Monday, May 28, 2012


Something that occurs just once is mere happenstance; twice is a coincidence, and three or more times is part of a pattern. - Anonymous

Being able to detect patterns, whether in the lab or in the crucible of political behaviour, requires time, intelligence, and access to extensive sources of information. Few of us possess sufficient amounts of all three to be able to conduct such analysis in isolation; therefore collaboration would also seem to be a fourth requirement.

While the Internet has made it easier to detect such patterns, and indeed there are certain bloggers I read who are masterful in their capacity for pattern-detection (Dr. Dawg and The Sixth Estate come immediately to mind), there is still a vital role to be played by organizations that should have all four components in abundance - the mainstream media.

Sadly, however, many newspapers and television networks have degenerated into lazy, sycophantic and shallow promoters of government policy and celebrity gossip, affording little upon which the critical thinker can draw for nourishment. However, there is one paper who readers of this blog know I take a special interest and pride in, and that is The Toronto Star.

Canada's largest-circulation newspaper, The Star is often dismissed by the reactionary right as a 'leftist-rag', a derogation not surprising since nuanced thinking is not the extreme-right's forte. However, in my view it provides much-need information so sadly missing from Canada's self-proclaimed newspaper of record, The Globe and Mail, a journal I have occasionally written about on this blog.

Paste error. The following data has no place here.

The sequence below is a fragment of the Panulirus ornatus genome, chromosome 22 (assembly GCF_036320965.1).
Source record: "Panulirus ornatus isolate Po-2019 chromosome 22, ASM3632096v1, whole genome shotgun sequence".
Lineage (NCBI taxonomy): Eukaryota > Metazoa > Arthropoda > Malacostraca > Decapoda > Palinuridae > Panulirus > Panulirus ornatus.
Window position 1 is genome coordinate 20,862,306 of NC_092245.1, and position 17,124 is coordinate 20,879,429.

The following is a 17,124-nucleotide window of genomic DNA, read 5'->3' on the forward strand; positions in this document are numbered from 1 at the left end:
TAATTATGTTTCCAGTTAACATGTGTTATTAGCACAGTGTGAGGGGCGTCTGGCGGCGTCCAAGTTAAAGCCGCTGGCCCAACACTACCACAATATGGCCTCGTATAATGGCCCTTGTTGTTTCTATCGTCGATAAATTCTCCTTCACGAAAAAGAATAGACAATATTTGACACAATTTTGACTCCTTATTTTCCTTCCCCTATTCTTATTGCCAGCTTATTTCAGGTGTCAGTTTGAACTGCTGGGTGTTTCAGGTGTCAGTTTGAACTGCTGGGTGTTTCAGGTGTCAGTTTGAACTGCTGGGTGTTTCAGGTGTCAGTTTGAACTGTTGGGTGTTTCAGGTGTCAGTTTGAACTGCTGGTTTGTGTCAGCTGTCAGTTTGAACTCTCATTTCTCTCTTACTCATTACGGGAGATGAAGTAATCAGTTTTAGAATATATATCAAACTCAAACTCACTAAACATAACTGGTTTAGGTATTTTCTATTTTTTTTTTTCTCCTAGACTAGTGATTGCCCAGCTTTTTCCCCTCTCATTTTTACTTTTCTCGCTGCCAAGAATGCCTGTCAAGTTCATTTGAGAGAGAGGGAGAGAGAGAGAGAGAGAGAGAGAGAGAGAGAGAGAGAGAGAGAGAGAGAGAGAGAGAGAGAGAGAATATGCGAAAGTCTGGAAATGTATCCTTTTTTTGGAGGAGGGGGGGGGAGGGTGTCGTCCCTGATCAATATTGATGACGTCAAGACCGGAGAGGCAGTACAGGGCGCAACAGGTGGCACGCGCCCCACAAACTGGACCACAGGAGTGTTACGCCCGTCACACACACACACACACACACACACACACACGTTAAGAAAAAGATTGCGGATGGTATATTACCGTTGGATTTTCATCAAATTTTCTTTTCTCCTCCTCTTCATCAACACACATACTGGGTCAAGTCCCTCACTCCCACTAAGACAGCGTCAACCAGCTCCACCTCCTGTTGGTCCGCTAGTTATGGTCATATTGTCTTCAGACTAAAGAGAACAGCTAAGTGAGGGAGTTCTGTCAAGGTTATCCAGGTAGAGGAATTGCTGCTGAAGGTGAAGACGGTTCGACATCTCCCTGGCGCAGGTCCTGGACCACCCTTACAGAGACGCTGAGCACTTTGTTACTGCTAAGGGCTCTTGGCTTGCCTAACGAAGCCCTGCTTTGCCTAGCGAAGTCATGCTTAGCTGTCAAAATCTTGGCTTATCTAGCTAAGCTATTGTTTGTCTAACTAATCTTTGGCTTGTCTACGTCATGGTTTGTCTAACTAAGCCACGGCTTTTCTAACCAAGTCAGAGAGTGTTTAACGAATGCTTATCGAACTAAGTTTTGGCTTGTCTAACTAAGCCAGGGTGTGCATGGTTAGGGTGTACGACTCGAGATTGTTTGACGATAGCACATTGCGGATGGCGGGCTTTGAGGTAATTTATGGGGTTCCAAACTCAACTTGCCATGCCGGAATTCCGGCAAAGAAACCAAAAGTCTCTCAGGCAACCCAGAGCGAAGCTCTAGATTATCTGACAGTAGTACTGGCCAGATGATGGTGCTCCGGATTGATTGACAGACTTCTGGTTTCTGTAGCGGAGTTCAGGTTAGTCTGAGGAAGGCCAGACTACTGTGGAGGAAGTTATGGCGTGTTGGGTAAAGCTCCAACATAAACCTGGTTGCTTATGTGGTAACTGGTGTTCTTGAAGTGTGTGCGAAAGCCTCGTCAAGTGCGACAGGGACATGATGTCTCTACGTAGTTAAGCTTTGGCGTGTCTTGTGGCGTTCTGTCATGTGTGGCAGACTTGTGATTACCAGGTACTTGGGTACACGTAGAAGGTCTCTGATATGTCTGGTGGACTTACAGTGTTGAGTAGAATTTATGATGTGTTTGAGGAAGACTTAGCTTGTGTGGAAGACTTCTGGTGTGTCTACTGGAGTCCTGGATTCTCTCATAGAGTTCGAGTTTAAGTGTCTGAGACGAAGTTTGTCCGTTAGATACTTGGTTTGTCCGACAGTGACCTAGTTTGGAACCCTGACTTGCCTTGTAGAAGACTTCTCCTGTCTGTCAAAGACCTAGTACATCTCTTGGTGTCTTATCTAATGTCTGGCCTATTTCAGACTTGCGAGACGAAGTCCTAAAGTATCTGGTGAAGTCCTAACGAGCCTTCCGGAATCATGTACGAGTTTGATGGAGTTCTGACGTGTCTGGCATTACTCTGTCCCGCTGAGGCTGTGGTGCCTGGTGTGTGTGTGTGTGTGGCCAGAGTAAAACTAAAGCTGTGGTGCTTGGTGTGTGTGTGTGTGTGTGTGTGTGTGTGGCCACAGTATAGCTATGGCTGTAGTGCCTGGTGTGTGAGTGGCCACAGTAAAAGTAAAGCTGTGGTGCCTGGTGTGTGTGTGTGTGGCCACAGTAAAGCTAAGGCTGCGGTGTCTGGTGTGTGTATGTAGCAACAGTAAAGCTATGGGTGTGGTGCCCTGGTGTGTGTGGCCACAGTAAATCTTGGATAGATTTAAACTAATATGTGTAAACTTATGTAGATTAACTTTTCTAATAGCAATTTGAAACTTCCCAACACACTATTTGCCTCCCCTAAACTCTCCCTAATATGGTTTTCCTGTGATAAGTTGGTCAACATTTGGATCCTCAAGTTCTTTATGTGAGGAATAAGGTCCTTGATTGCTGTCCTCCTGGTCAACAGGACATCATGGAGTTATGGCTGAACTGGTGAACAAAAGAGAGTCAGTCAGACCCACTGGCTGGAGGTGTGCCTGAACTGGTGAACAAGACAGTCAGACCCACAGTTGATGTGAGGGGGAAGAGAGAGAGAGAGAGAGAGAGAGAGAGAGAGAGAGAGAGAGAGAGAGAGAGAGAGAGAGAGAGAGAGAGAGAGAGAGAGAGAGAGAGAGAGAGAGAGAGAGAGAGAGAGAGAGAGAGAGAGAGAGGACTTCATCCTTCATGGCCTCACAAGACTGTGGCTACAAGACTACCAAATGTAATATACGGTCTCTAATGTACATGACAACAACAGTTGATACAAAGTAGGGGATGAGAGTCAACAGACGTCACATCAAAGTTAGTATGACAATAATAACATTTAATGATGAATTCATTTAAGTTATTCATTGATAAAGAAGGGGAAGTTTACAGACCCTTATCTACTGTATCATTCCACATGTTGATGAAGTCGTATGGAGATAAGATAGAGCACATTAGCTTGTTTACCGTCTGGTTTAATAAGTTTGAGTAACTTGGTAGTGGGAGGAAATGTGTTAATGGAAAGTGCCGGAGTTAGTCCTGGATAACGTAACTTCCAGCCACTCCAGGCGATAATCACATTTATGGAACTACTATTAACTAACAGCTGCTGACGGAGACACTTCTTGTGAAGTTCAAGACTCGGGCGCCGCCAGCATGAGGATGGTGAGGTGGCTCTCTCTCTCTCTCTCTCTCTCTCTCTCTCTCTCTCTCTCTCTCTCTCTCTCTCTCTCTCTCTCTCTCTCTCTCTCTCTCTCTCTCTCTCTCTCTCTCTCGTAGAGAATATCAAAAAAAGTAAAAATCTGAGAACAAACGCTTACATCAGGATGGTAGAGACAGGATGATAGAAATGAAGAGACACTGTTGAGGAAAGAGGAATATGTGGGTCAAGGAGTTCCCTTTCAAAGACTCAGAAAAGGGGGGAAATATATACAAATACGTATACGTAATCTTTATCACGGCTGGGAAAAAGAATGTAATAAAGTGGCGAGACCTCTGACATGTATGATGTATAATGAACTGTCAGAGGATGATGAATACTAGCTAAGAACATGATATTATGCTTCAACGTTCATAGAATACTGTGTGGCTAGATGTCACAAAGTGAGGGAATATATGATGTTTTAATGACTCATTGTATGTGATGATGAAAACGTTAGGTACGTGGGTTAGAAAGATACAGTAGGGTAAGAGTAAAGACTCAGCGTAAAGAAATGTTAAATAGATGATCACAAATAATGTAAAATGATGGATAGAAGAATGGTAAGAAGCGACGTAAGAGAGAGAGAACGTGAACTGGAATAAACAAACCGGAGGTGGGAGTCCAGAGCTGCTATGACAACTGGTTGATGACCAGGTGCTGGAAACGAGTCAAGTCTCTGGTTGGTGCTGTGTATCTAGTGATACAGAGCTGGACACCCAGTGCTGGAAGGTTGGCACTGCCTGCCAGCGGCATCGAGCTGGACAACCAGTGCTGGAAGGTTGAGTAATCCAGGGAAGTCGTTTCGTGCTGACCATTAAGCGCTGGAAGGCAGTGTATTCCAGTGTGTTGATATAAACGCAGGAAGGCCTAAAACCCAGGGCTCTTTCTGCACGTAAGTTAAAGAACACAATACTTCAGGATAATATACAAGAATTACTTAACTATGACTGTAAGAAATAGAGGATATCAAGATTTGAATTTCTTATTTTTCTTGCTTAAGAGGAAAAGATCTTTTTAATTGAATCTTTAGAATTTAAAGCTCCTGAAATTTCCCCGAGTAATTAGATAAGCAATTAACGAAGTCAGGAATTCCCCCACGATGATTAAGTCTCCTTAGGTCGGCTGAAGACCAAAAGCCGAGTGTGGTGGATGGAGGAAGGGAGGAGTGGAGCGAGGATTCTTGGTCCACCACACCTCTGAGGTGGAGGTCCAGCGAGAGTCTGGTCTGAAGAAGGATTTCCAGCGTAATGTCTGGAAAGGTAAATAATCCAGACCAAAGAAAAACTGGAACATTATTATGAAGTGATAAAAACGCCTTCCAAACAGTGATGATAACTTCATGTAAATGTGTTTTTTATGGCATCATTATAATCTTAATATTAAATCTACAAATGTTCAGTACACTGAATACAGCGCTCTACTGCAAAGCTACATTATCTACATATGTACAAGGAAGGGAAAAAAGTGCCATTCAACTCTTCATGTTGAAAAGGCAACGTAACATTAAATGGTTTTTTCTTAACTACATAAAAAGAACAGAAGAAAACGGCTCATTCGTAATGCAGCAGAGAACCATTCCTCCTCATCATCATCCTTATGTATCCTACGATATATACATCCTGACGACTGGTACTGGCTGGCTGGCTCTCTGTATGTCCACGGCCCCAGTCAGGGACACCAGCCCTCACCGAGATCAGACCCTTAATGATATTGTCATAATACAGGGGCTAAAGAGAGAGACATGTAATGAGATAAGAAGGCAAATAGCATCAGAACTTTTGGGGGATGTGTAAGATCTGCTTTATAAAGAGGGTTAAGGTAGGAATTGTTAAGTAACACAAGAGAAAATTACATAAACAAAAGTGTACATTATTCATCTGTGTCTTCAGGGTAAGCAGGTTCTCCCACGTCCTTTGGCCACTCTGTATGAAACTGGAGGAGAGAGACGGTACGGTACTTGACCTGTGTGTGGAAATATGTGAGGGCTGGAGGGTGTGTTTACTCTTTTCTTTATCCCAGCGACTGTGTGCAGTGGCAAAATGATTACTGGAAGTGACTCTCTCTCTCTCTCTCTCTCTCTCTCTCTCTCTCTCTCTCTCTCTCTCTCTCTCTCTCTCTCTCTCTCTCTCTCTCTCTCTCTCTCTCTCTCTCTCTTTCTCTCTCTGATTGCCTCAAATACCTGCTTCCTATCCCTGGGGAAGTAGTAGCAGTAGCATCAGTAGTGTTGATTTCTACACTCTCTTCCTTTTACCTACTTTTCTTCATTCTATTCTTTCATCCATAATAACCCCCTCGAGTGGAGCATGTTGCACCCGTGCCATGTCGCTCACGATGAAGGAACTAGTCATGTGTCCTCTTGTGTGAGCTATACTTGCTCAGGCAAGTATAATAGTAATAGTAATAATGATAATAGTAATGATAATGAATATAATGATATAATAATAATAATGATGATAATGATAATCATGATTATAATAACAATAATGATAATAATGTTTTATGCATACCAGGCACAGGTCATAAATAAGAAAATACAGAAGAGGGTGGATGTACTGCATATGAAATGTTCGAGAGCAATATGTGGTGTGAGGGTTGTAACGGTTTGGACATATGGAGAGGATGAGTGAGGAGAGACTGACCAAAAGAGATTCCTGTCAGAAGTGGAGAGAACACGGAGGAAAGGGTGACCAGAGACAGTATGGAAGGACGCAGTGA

The fact that The Star has such high circulation figures and healthy profits is a clear indication of the appetite that exists in this country for solid journalism. It is certainly why I subscribe to it.

A national debate on key issues affecting the lives of Canadians cannot take place in a vacuum. And while Harper Inc., probably the most secretive government in our history, sees openness and truth as an impediment to the implementation of its neo-conservative agenda, The Star continues to ensure that the vacuum is never absolute.

I therefore highly recommend perusal of this morning's editorial, in which The Star, while discussing the changes in the Employment Insurance appeals system, detects a larger pattern at work here, ending with this assertion:

What is emerging is a system that gives more power to the government and makes it more difficult for Canadians to challenge the way their tax dollars are being used, their rights are being eroded and their avenues of appeal are being shut down.

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